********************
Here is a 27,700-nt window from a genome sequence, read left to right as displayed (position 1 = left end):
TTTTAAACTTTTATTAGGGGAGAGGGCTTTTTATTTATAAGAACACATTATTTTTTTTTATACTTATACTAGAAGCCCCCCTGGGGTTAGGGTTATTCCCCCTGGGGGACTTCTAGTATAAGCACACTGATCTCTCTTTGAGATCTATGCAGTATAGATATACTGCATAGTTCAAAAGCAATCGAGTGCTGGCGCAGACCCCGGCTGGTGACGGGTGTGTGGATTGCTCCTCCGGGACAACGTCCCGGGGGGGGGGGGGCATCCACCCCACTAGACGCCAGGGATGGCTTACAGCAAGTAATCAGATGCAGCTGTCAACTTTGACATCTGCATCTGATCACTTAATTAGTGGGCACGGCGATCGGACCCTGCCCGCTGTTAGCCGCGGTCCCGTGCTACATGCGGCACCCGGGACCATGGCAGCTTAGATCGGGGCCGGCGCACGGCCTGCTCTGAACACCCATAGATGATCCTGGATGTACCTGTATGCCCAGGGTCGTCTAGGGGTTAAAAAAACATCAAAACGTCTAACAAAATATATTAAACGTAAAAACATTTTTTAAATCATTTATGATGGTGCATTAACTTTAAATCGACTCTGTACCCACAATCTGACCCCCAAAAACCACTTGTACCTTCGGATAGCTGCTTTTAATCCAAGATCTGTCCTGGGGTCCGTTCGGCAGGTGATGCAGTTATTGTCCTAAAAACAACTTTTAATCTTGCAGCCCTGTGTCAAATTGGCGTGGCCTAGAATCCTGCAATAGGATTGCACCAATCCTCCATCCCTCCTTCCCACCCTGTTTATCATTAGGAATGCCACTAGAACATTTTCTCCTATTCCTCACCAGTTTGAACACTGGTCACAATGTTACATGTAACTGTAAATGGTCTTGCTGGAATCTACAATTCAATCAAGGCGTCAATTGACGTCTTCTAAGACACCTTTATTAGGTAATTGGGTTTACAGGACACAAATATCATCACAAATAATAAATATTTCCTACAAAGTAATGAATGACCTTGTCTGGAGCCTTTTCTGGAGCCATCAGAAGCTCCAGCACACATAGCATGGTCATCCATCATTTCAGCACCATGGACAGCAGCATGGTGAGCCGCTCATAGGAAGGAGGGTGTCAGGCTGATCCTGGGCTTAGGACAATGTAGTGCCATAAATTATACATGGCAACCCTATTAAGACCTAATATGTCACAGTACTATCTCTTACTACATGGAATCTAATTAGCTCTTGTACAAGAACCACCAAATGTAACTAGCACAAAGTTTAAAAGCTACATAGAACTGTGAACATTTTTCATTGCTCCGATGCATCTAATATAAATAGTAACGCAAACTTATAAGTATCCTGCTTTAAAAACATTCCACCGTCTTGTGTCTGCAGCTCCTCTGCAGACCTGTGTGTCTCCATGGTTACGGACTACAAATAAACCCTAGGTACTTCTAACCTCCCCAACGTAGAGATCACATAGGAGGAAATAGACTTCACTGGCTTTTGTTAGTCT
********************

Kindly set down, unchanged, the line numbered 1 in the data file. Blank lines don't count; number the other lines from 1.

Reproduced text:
Here is a 27,700-nt window from a genome sequence, read left to right as displayed (position 1 = left end):